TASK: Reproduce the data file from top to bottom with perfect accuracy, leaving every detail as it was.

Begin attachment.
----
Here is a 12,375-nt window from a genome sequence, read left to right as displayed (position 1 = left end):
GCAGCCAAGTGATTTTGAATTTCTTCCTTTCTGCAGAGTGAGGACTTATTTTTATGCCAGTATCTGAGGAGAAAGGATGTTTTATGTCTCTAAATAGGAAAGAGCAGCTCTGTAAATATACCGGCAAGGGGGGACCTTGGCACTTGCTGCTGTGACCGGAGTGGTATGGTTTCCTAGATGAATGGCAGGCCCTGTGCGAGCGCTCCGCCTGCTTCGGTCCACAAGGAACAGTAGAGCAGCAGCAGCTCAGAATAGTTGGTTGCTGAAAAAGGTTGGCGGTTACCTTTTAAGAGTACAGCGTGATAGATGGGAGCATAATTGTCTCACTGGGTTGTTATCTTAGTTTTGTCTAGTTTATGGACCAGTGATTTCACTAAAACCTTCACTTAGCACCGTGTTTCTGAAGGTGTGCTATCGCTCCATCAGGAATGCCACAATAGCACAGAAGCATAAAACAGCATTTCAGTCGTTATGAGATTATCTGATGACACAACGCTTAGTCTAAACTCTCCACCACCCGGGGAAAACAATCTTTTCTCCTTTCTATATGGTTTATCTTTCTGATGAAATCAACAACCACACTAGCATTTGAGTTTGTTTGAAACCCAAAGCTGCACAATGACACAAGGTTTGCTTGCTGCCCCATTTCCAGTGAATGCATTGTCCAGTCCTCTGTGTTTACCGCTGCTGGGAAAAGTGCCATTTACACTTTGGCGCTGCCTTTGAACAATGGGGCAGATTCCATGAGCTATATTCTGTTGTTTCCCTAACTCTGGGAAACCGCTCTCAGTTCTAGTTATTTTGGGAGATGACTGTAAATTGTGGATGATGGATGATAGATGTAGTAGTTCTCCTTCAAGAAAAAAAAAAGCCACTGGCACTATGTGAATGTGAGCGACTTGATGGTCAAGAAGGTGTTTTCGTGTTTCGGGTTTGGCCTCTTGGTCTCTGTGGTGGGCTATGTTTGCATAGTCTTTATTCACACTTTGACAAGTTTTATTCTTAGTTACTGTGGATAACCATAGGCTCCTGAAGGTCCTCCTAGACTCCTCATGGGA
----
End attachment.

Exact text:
Here is a 12,375-nt window from a genome sequence, read left to right as displayed (position 1 = left end):
GCAGCCAAGTGATTTTGAATTTCTTCCTTTCTGCAGAGTGAGGACTTATTTTTATGCCAGTATCTGAGGAGAAAGGATGTTTTATGTCTCTAAATAGGAAAGAGCAGCTCTGTAAATATACCGGCAAGGGGGGACCTTGGCACTTGCTGCTGTGACCGGAGTGGTATGGTTTCCTAGATGAATGGCAGGCCCTGTGCGAGCGCTCCGCCTGCTTCGGTCCACAAGGAACAGTAGAGCAGCAGCAGCTCAGAATAGTTGGTTGCTGAAAAAGGTTGGCGGTTACCTTTTAAGAGTACAGCGTGATAGATGGGAGCATAATTGTCTCACTGGGTTGTTATCTTAGTTTTGTCTAGTTTATGGACCAGTGATTTCACTAAAACCTTCACTTAGCACCGTGTTTCTGAAGGTGTGCTATCGCTCCATCAGGAATGCCACAATAGCACAGAAGCATAAAACAGCATTTCAGTCGTTATGAGATTATCTGATGACACAACGCTTAGTCTAAACTCTCCACCACCCGGGGAAAACAATCTTTTCTCCTTTCTATATGGTTTATCTTTCTGATGAAATCAACAACCACACTAGCATTTGAGTTTGTTTGAAACCCAAAGCTGCACAATGACACAAGGTTTGCTTGCTGCCCCATTTCCAGTGAATGCATTGTCCAGTCCTCTGTGTTTACCGCTGCTGGGAAAAGTGCCATTTACACTTTGGCGCTGCCTTTGAACAATGGGGCAGATTCCATGAGCTATATTCTGTTGTTTCCCTAACTCTGGGAAACCGCTCTCAGTTCTAGTTATTTTGGGAGATGACTGTAAATTGTGGATGATGGATGATAGATGTAGTAGTTCTCCTTCAAGAAAAAAAAAAGCCACTGGCACTATGTGAATGTGAGCGACTTGATGGTCAAGAAGGTGTTTTCGTGTTTCGGGTTTGGCCTCTTGGTCTCTGTGGTGGGCTATGTTTGCATAGTCTTTATTCACACTTTGACAAGTTTTATTCTTAGTTACTGTGGATAACCATAGGCTCCTGAAGGTCCTCCTAGACTCCTCATGGGA